The Fourth Great Voyage
Doubtless our readers share our wish that the personality of Vespucci could appear more strongly depicted than it has been presented in this volume; but that is a fault, not of the biographer so much as the hero of this biography. It must have been noticed, indeed, that Vespucci says little or nothing of his companions on these voyages, not even mentioning the commanders; but at the same time he makes rare mention of himself; so we cannot ascribe it to a desire for making himself prominent at their expense. It is simply a fault of style, or a result of his endeavor to be concise, and bring forward the most interesting events of the voyages and discoveries, with the least waste of time and effort.
He was engaged in exploring new regions; his time was occupied in noting the salient features of the scenery, the traits of the barbaric peoples, and especially closely observing and enumerating the stars. Astronomy was a passion with him, and he passed many nights without sleep, during both voyages to the southern hemisphere, in rapt contemplation of the glorious constellations. As he rightly observed in one of his letters, his observations would surely bring him fame, and no worthier object could claim his attention, even to the exclusion of all other work. So it is as the self-absorbed astronomer, the open-minded man of science, seeking to penetrate the secrets of nature and achieve immortal fame, that we must regard our hero at this time.
On his return from the third voyage, Vespucci was royally received by King Emanuel, even though he had come back almost empty-handed, without gold or gems, silver, spices, or pearls. He had sailed farther south than any of his predecessors, having gone beyond the latitude of the Cape of Good Hope, discovered the beautiful bay which he called Rio de Janeiro, and perhaps looked into the mouth of the River de la Plata. He had not discovered the "secret of the strait"—that passage through the land-mass which confronted all the voyagers from Columbus to Magellan; nor was it revealed until the last-named, in 1520, penetrated the great strait that now bears his name, and sailed through into the Pacific.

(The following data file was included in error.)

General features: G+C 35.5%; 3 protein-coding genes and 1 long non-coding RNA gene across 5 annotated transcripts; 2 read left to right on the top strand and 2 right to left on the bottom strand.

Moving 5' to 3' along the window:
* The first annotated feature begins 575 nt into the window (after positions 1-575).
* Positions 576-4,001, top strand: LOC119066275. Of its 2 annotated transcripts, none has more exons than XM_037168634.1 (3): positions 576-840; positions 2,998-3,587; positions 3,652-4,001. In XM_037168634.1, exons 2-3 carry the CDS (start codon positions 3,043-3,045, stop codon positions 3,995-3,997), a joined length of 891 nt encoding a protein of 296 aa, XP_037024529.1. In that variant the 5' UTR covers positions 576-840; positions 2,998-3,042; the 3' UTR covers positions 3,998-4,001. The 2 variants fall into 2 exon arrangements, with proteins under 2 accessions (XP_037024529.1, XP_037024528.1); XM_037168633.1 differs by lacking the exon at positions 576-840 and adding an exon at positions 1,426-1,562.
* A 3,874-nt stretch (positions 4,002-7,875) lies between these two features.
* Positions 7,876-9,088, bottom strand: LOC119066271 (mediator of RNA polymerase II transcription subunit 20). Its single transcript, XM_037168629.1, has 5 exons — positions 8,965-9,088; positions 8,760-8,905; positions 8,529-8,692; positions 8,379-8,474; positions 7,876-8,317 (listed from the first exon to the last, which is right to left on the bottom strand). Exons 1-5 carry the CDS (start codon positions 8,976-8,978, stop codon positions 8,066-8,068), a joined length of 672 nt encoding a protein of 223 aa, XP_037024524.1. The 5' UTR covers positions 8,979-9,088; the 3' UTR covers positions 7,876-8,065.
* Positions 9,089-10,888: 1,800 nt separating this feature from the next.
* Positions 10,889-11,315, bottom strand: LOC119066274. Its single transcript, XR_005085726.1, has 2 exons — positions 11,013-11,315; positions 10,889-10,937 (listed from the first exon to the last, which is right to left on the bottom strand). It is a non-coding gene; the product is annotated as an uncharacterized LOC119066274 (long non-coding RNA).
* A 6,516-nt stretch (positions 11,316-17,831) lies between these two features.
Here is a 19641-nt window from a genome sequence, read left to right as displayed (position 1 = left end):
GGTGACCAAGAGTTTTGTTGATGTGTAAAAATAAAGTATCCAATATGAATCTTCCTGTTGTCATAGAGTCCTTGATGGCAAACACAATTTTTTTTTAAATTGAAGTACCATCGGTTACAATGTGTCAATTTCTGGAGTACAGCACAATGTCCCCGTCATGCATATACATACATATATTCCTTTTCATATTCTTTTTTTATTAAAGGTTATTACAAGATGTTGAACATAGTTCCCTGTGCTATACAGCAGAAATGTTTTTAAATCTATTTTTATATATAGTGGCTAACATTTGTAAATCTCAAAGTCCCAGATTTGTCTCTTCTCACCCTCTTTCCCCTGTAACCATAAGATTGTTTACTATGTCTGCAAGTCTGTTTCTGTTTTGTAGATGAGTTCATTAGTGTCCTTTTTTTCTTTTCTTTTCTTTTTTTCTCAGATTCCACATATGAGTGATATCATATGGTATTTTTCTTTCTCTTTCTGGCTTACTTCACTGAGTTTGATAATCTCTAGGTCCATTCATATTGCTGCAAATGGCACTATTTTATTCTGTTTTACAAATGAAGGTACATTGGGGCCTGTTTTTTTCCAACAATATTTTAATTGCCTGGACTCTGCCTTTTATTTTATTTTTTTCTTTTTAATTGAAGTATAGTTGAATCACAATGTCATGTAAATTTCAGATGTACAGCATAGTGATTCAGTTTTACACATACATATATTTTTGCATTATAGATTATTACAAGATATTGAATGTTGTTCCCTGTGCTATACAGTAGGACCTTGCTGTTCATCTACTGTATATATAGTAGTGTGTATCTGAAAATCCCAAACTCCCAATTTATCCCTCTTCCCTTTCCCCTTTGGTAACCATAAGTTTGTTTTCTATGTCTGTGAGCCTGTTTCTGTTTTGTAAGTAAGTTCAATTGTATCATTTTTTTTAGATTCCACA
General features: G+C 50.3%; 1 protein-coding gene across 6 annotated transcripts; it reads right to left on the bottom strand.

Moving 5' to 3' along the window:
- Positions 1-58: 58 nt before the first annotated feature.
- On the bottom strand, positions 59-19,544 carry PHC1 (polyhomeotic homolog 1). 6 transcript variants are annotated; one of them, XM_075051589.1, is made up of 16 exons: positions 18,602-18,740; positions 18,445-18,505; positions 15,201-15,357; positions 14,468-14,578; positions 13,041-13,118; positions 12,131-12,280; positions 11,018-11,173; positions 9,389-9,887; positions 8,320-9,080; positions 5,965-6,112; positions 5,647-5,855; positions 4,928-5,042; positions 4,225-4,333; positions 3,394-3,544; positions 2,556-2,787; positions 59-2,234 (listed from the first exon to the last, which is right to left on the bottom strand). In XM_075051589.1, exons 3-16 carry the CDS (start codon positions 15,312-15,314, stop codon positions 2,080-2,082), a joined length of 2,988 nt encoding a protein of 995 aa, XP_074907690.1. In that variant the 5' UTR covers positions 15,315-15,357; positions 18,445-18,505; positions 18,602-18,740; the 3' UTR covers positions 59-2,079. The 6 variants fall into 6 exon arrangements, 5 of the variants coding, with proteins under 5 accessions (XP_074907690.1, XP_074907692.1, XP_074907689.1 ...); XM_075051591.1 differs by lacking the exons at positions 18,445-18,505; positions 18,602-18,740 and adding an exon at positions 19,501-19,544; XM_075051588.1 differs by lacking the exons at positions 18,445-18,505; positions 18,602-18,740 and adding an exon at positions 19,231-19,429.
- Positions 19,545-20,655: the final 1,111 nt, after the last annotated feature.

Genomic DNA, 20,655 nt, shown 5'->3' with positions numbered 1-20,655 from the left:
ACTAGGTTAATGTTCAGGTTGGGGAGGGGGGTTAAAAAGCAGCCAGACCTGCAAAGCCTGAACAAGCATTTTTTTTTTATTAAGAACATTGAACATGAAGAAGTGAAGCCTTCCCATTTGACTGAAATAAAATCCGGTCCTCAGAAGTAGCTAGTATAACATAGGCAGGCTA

It may be argued that not Vespucci, but another (name unknown), was the commander of this expedition; but while this other was nominally in command, the Florentine was the chief pilot, the navigator, and directed the ships along their courses without mishap. In fact, one of his biographers has pointed out that the navigating of this fleet, especially the sailing in almost a straight line from the northern coast of Brazil to Sierra Leone, on the northwest coast of Africa, was a triumph of scientific navigation. There is no question that Amerigo Vespucci was the greatest navigator of his time, and a recognition of this fact is found in his appointment by King Ferdinand, a few years later, as the chief pilot of his kingdom.
Not alone King Emanuel and his court recognized the genius of Vespucci, but the people of Portugal and of Florence. He was received in Lisbon with transports of enthusiasm, and one of his ships, which had worn itself out in the voyage, was dismantled, "and portions of it were carried in solemn procession to a church, where they were suspended as precious relics." His fame extended far and wide, and in Florence, the city of his birth, public ceremonies were held, and honors bestowed upon his family.
He returned to Lisbon in September, 1502, and eight months later, at the urgent request of the king, started on another voyage in continuation of the last, in the hope of finally finding a strait through the continent by which India might be reached. About this time two events took place which are worthy of note. His patron, Lorenzo, died in June, 1503, and a year later a Latin version of his letter to him was published under the title Mundus Novus, or New World.
We must not lose sight of this title and this publication, for (as will be more fully explained in a succeeding chapter) they had much to do with the future defamation of Vespucci. He, it will be observed, was pursuing his voyage to, or from, that "New World," while that little quarto of only four leaves, with its significant title, was being printed and circulated in Europe. Both Vespucci and Columbus were then absent from Europe, and both engaged in a desperate struggle with adverse elements, at the time this pamphlet was published: the one on the coast of Brazil, the other on his last voyage to the West Indies, in which he suffered shipwreck and nearly perished of starvation.